British ballistic expert Derek Alsop, testifying in Karadzic’s defence, told the court on Wednesday there was “very little evidence” to determine where the grenade which killed 66 people and wounded 140 in February 1994 was fired from.
“Based on available information from the site of the explosion, it is impossible to determine with any precision from which distance the grenade was fired,” Alsop told the International Criminal Tribunal for the former Yugoslavia.
Earlier on Wednesday and Tuesday three former Canadian officers, who served with the UN peacekeepers (Unprofor) in Bosnia at the time, backed Alsop’s view that it was almost impossible to target the market by a mortar fire from Serb positions in hills overlooking Sarajevo.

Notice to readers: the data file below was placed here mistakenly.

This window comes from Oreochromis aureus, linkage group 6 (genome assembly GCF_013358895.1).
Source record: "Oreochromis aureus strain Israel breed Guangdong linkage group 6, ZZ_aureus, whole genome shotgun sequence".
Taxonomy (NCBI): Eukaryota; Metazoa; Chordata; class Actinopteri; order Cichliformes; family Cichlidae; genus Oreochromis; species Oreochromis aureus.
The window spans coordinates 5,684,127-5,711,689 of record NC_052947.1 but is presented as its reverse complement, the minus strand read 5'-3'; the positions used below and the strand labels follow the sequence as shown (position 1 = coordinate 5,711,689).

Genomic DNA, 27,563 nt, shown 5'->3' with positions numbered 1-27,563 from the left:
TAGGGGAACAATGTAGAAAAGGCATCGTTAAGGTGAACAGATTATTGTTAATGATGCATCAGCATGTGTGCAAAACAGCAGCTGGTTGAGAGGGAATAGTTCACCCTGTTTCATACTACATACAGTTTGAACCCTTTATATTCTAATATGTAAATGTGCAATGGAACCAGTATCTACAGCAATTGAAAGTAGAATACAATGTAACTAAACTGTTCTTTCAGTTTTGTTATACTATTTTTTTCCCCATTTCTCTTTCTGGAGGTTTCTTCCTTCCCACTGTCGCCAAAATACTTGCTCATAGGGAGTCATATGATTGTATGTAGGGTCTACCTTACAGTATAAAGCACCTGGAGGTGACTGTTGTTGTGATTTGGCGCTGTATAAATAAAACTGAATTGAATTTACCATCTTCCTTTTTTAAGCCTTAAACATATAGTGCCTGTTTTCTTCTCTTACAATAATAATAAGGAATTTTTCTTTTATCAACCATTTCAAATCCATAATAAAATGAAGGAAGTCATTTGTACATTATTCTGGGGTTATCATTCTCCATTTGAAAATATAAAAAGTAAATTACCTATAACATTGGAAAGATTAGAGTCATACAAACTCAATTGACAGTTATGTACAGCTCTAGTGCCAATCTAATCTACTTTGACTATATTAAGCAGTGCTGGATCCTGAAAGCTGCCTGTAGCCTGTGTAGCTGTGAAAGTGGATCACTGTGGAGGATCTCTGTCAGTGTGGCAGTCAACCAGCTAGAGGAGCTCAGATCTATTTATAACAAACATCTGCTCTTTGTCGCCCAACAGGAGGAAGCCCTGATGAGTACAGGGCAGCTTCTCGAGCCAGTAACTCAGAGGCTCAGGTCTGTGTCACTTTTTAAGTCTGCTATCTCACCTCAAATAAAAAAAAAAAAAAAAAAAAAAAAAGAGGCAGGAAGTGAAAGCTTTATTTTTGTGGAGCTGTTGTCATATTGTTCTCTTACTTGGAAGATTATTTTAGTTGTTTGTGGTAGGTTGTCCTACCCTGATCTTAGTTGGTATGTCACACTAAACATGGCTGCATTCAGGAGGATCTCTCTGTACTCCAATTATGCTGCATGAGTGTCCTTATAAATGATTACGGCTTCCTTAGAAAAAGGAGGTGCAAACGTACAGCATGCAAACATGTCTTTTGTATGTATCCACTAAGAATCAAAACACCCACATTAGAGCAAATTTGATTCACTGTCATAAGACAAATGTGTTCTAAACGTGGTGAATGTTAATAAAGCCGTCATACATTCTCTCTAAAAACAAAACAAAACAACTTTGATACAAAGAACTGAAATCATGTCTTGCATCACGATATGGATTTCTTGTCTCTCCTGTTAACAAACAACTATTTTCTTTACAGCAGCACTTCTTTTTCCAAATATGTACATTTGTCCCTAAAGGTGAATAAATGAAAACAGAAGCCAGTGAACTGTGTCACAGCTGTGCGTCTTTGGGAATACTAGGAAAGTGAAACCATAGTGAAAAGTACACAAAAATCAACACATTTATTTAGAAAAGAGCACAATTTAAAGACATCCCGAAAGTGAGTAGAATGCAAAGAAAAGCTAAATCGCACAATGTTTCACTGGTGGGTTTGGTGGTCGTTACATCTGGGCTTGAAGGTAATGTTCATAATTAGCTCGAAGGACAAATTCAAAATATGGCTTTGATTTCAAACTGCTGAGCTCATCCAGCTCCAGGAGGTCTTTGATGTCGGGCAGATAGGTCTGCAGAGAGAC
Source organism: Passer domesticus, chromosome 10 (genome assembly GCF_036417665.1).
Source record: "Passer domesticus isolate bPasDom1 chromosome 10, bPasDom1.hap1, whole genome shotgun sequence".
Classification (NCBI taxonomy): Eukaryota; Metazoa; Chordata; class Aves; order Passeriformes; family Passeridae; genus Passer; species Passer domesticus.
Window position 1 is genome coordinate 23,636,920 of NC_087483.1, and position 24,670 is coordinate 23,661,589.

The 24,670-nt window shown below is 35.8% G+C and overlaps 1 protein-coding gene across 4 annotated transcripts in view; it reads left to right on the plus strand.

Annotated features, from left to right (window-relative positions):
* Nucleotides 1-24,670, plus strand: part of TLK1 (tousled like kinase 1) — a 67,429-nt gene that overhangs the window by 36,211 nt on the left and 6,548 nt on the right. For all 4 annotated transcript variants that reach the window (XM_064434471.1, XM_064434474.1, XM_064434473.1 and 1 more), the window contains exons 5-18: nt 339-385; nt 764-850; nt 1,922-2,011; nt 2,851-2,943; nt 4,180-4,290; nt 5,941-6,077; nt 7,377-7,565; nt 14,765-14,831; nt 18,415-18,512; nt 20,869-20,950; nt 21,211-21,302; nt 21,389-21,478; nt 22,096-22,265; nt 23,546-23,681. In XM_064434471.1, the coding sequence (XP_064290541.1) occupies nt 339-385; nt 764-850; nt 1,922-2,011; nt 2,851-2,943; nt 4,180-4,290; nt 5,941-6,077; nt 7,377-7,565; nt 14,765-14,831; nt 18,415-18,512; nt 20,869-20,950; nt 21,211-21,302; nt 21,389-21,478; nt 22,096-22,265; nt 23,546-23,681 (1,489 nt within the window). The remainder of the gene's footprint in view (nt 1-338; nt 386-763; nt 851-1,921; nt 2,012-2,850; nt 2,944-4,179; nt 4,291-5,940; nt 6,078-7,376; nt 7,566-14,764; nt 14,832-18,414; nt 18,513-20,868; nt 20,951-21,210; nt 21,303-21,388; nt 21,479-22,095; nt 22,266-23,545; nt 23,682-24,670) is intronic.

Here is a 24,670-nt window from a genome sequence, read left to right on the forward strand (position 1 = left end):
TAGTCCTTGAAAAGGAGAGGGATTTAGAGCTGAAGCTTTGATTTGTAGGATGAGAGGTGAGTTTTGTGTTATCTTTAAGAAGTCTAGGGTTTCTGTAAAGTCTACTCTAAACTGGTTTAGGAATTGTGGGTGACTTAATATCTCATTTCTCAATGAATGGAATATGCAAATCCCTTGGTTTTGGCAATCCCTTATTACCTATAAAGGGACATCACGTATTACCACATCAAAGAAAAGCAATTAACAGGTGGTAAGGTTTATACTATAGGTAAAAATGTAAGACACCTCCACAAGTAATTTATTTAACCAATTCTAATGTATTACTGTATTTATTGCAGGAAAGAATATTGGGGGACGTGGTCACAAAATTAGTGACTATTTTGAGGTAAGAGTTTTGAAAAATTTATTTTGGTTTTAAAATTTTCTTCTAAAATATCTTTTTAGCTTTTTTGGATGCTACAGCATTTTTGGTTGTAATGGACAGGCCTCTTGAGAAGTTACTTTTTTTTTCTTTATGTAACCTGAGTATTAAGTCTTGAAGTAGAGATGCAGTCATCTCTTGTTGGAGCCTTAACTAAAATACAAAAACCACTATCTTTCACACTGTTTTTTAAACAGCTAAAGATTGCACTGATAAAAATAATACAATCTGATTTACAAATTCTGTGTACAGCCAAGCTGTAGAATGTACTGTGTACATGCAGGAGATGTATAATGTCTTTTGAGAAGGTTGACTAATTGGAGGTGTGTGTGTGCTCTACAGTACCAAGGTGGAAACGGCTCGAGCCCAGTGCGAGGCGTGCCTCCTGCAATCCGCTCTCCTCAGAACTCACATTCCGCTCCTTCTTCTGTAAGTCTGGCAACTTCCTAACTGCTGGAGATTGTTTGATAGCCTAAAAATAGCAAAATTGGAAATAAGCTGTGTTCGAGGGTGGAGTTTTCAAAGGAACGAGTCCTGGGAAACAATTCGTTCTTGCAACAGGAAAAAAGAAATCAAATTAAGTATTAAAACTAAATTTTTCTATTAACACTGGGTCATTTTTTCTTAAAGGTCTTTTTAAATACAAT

Retired Canadian colonel Stephen Youdry went a step further, saying the explosion at Markale was “staged to blame Bosnian Serb forces”. His testimony concurred with Karadzic’s claim that the explosion was staged by Muslim forces in order to provoke international intervention in the Bosnian war.
“If Markale was a target, the most efficient way to hit it would be by a hand mortar from a rooftop of a nearby building, Youdry suggested.
Karadzic has been charged on eleven counts of genocide and war crimes, including two attacks on Markale in February 1994 and August 1995. The indictment centers on a massacre of over 7,000 Muslims in eastern town of Srebrenica in July 1995 and 44-month siege and shelling of the capital Sarajevo in which 12,000 people were killed.
“The responsibility of one (Serb) side was wrongly determined,” Youdry told the court. Former Canadian general Michael Gaultier said the Unprofor investigation didn’t determine where the grenade was fired from, nor “which side was responsible”.
Karadzic was arrested in Belgrade in 2008, after 13 years in hiding, and was transferred to the Hague for trial. In his first appearance in court he denied the charges.